Philomena is based on the book The Lost Child of Philomena Lee by Martin Sixsmith. It tells the story of how the title character tried to find a son that had been essentially stolen from her when she was young. Sixsmith helped her find out what happened to the son and wrote the book on both these people and his experiences. He is played by Steve Coogan in the film. Coogan also co-adapted the screenplay and earned an Oscar nomination for that. Playing Philomena is Judi Dench and she earned yet another Oscar nomination, this time for Best Actress. The film itself is nominated for Best Picture. Director Stephen Frears, who had worked with Dench previously in Mrs. Henderson Presents (2005), didn’t receive a Best Director nomination, though. The movie is quite harrowing in places and if you don’t get angry at some point during the film you must be one very jaded person. Philomena, quite frankly, caught me by surprise.
While watching 12 Years a Slave, another Best Picture nominee based on a true account, I knew much of what I was going to see. I was expecting to see slavery, beatings, and mothers being separated from their children. That didn’t make those scenes any easier to watch, but they were something I could anticipate and brace for. With Philomena, a story about an Irish woman searching for her long lost son, I was not expecting them at all. Instead I encountered a film with almost as much evil displayed in it as 12 Years a Slave, up to and including children being sold and people being kept essentially as slaves.
Around 1950 Philomena Lee got pregnant while she was young and unmarried. She didn’t even know what pregnancy was because her mother had died when she was young and her father had placed her with nuns in an Irish abbey. The nuns made sure she knew she was a sinner and “allowed” her to stay with them while the pregnancy ran its course. They did horrible things to her while she was pregnant and when it came time to give birth, they refused to go get a doctor even though the baby was breached. They felt that this was a fitting punishment for her sin of being an unwed mother and if she died during birth, well that was God’s final judgment.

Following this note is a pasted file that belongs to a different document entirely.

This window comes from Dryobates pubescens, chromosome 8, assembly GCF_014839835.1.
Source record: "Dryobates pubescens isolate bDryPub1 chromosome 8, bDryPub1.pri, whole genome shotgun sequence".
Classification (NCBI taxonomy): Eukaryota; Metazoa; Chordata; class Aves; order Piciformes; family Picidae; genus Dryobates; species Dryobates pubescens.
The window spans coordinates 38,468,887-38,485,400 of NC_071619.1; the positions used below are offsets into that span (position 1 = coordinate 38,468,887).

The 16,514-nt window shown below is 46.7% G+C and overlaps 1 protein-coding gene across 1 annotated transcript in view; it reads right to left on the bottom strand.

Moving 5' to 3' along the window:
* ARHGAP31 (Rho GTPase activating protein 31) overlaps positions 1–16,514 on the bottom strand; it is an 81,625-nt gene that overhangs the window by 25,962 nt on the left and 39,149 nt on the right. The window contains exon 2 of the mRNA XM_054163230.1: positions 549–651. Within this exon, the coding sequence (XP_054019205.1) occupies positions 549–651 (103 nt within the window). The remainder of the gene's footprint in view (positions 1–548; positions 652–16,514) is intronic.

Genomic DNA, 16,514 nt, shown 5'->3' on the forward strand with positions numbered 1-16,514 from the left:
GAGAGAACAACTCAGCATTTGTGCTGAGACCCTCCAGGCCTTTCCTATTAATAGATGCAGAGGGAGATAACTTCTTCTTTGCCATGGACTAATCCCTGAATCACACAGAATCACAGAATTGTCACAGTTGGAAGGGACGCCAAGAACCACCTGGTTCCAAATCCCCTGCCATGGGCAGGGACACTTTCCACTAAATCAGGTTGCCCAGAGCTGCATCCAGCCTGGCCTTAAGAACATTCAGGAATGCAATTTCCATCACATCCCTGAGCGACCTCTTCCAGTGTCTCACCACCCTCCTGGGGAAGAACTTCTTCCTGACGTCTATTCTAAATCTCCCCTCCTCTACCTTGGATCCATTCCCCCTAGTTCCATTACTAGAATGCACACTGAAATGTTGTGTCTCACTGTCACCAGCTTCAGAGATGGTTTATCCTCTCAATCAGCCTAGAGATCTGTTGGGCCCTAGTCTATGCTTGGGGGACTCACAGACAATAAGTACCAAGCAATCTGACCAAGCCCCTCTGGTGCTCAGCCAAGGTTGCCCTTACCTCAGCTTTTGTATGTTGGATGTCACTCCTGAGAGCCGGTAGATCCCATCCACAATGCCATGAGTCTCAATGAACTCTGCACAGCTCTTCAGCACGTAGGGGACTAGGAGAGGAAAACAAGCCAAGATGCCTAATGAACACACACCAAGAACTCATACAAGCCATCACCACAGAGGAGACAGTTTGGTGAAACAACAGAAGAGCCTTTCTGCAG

As it turns out both Philomena and her son survived, although many others did not. The abbey has a cemetery out back with dozens of mothers and children who died there during childbirth. Philomena and other young women like her then entered into an “agreement” with the abbey that in return for being allowed to stay there with their children they would work, unpaid, seven days a week, all but one hour a day. That one hour they were allowed to spend with their children. Unfortunately, that agreement also stipulated that the mothers had no rights if the abbey wanted to “give the children up for adoption”. This happens to Philomena when her son is three years old.
In shame she keeps this a secret for 50 years, finally telling her daughter late in life. The daughter contacts Sixsmith and he agrees to help Philomena with the search in return for being able to do a story on her. They try going to the abbey, but are told that most of their records “were destroyed in the fire” so they can’t tell her who adopted her son. They do have one piece of paper, though – the one Philomena signed saying she had no rights. As Sixsmith observes, “Isn’t it an amazing coincidence that all evidence of your son was destroyed in a fire, yet the one document saying you have no rights was perfectly preserved.”